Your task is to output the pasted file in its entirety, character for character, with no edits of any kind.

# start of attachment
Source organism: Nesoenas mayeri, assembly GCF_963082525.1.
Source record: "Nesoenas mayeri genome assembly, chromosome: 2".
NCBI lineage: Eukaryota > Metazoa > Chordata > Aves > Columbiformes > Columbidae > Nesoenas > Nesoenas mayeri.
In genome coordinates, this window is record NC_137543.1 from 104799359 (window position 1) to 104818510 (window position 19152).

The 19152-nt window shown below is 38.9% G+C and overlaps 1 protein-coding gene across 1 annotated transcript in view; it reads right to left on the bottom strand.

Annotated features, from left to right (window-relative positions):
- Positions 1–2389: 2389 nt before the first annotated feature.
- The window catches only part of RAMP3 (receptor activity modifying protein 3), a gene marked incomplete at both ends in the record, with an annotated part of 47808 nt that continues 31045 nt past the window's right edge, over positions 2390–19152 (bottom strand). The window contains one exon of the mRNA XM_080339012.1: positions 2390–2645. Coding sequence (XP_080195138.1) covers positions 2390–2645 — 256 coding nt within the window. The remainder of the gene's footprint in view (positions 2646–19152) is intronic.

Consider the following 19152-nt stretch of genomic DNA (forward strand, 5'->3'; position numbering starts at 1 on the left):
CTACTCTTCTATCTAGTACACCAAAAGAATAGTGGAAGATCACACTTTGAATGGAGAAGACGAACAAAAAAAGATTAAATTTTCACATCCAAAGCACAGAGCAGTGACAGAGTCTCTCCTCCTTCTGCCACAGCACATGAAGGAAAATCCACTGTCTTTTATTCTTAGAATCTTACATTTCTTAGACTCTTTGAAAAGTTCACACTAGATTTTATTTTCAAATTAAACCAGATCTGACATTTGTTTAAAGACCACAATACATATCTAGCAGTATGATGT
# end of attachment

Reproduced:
Source organism: Nesoenas mayeri, assembly GCF_963082525.1.
Source record: "Nesoenas mayeri genome assembly, chromosome: 2".
NCBI lineage: Eukaryota > Metazoa > Chordata > Aves > Columbiformes > Columbidae > Nesoenas > Nesoenas mayeri.
In genome coordinates, this window is record NC_137543.1 from 104799359 (window position 1) to 104818510 (window position 19152).

The 19152-nt window shown below is 38.9% G+C and overlaps 1 protein-coding gene across 1 annotated transcript in view; it reads right to left on the bottom strand.

Annotated features, from left to right (window-relative positions):
- Positions 1–2389: 2389 nt before the first annotated feature.
- The window catches only part of RAMP3 (receptor activity modifying protein 3), a gene marked incomplete at both ends in the record, with an annotated part of 47808 nt that continues 31045 nt past the window's right edge, over positions 2390–19152 (bottom strand). The window contains one exon of the mRNA XM_080339012.1: positions 2390–2645. Coding sequence (XP_080195138.1) covers positions 2390–2645 — 256 coding nt within the window. The remainder of the gene's footprint in view (positions 2646–19152) is intronic.

Consider the following 19152-nt stretch of genomic DNA (forward strand, 5'->3'; position numbering starts at 1 on the left):
CTACTCTTCTATCTAGTACACCAAAAGAATAGTGGAAGATCACACTTTGAATGGAGAAGACGAACAAAAAAAGATTAAATTTTCACATCCAAAGCACAGAGCAGTGACAGAGTCTCTCCTCCTTCTGCCACAGCACATGAAGGAAAATCCACTGTCTTTTATTCTTAGAATCTTACATTTCTTAGACTCTTTGAAAAGTTCACACTAGATTTTATTTTCAAATTAAACCAGATCTGACATTTGTTTAAAGACCACAATACATATCTAGCAGTATGATGT